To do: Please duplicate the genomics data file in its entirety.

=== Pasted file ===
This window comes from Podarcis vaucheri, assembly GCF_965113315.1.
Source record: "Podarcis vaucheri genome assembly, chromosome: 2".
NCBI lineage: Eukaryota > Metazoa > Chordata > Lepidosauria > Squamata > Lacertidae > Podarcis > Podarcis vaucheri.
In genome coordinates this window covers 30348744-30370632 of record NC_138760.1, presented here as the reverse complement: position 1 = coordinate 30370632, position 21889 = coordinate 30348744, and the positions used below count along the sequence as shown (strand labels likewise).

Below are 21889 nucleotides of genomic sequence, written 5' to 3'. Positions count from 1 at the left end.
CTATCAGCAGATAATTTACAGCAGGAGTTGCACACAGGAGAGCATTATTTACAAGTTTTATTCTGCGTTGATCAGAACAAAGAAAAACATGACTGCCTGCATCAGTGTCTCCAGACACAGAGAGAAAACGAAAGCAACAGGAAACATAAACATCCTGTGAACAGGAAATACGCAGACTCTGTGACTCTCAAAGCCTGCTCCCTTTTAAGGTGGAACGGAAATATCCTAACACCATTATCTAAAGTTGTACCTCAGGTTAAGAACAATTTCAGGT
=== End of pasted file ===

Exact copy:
This window comes from Podarcis vaucheri, assembly GCF_965113315.1.
Source record: "Podarcis vaucheri genome assembly, chromosome: 2".
NCBI lineage: Eukaryota > Metazoa > Chordata > Lepidosauria > Squamata > Lacertidae > Podarcis > Podarcis vaucheri.
In genome coordinates this window covers 30348744-30370632 of record NC_138760.1, presented here as the reverse complement: position 1 = coordinate 30370632, position 21889 = coordinate 30348744, and the positions used below count along the sequence as shown (strand labels likewise).

Below are 21889 nucleotides of genomic sequence, written 5' to 3'. Positions count from 1 at the left end.
CTATCAGCAGATAATTTACAGCAGGAGTTGCACACAGGAGAGCATTATTTACAAGTTTTATTCTGCGTTGATCAGAACAAAGAAAAACATGACTGCCTGCATCAGTGTCTCCAGACACAGAGAGAAAACGAAAGCAACAGGAAACATAAACATCCTGTGAACAGGAAATACGCAGACTCTGTGACTCTCAAAGCCTGCTCCCTTTTAAGGTGGAACGGAAATATCCTAACACCATTATCTAAAGTTGTACCTCAGGTTAAGAACAATTTCAGGT